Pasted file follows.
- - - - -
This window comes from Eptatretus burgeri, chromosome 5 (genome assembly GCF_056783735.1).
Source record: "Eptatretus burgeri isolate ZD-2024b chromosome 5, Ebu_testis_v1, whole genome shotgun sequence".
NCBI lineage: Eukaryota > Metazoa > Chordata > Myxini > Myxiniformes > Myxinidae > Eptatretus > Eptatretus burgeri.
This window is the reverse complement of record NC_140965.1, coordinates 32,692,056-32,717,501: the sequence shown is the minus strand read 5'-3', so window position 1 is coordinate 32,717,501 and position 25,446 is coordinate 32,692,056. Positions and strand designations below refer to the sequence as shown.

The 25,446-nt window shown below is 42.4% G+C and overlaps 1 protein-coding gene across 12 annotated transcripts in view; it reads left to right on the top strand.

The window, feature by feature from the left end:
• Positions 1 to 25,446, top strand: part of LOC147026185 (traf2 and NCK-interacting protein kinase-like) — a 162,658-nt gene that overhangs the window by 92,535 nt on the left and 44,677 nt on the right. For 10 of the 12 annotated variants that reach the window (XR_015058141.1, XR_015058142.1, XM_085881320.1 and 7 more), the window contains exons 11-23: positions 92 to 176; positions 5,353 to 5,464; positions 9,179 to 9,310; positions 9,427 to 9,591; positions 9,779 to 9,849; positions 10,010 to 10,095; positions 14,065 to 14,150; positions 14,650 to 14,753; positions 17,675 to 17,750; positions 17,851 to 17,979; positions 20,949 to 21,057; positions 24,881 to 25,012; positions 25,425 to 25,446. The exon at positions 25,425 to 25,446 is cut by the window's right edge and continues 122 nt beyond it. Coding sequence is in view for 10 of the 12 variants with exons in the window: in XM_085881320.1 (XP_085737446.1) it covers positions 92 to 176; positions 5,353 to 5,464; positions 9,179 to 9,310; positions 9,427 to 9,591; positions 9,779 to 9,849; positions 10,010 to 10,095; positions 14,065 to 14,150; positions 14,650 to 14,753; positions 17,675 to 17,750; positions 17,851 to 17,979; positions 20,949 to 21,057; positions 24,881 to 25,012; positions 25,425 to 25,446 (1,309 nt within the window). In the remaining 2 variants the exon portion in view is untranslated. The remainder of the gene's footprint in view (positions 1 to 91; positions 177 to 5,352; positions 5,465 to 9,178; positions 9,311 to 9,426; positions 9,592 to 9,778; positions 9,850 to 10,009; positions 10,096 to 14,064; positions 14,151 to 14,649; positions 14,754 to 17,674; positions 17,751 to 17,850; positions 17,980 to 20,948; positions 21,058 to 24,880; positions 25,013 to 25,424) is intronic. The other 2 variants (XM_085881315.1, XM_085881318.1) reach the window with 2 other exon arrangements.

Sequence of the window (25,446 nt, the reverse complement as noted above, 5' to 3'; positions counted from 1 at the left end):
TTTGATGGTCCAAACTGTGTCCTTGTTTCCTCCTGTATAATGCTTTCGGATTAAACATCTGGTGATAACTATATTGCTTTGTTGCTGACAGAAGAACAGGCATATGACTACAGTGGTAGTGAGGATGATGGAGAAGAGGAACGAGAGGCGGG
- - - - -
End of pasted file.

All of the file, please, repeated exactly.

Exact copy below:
This window comes from Eptatretus burgeri, chromosome 5 (genome assembly GCF_056783735.1).
Source record: "Eptatretus burgeri isolate ZD-2024b chromosome 5, Ebu_testis_v1, whole genome shotgun sequence".
NCBI lineage: Eukaryota > Metazoa > Chordata > Myxini > Myxiniformes > Myxinidae > Eptatretus > Eptatretus burgeri.
This window is the reverse complement of record NC_140965.1, coordinates 32,692,056-32,717,501: the sequence shown is the minus strand read 5'-3', so window position 1 is coordinate 32,717,501 and position 25,446 is coordinate 32,692,056. Positions and strand designations below refer to the sequence as shown.

The 25,446-nt window shown below is 42.4% G+C and overlaps 1 protein-coding gene across 12 annotated transcripts in view; it reads left to right on the top strand.

The window, feature by feature from the left end:
• Positions 1 to 25,446, top strand: part of LOC147026185 (traf2 and NCK-interacting protein kinase-like) — a 162,658-nt gene that overhangs the window by 92,535 nt on the left and 44,677 nt on the right. For 10 of the 12 annotated variants that reach the window (XR_015058141.1, XR_015058142.1, XM_085881320.1 and 7 more), the window contains exons 11-23: positions 92 to 176; positions 5,353 to 5,464; positions 9,179 to 9,310; positions 9,427 to 9,591; positions 9,779 to 9,849; positions 10,010 to 10,095; positions 14,065 to 14,150; positions 14,650 to 14,753; positions 17,675 to 17,750; positions 17,851 to 17,979; positions 20,949 to 21,057; positions 24,881 to 25,012; positions 25,425 to 25,446. The exon at positions 25,425 to 25,446 is cut by the window's right edge and continues 122 nt beyond it. Coding sequence is in view for 10 of the 12 variants with exons in the window: in XM_085881320.1 (XP_085737446.1) it covers positions 92 to 176; positions 5,353 to 5,464; positions 9,179 to 9,310; positions 9,427 to 9,591; positions 9,779 to 9,849; positions 10,010 to 10,095; positions 14,065 to 14,150; positions 14,650 to 14,753; positions 17,675 to 17,750; positions 17,851 to 17,979; positions 20,949 to 21,057; positions 24,881 to 25,012; positions 25,425 to 25,446 (1,309 nt within the window). In the remaining 2 variants the exon portion in view is untranslated. The remainder of the gene's footprint in view (positions 1 to 91; positions 177 to 5,352; positions 5,465 to 9,178; positions 9,311 to 9,426; positions 9,592 to 9,778; positions 9,850 to 10,009; positions 10,096 to 14,064; positions 14,151 to 14,649; positions 14,754 to 17,674; positions 17,751 to 17,850; positions 17,980 to 20,948; positions 21,058 to 24,880; positions 25,013 to 25,424) is intronic. The other 2 variants (XM_085881315.1, XM_085881318.1) reach the window with 2 other exon arrangements.

Sequence of the window (25,446 nt, the reverse complement as noted above, 5' to 3'; positions counted from 1 at the left end):
TTTGATGGTCCAAACTGTGTCCTTGTTTCCTCCTGTATAATGCTTTCGGATTAAACATCTGGTGATAACTATATTGCTTTGTTGCTGACAGAAGAACAGGCATATGACTACAGTGGTAGTGAGGATGATGGAGAAGAGGAACGAGAGGCGGG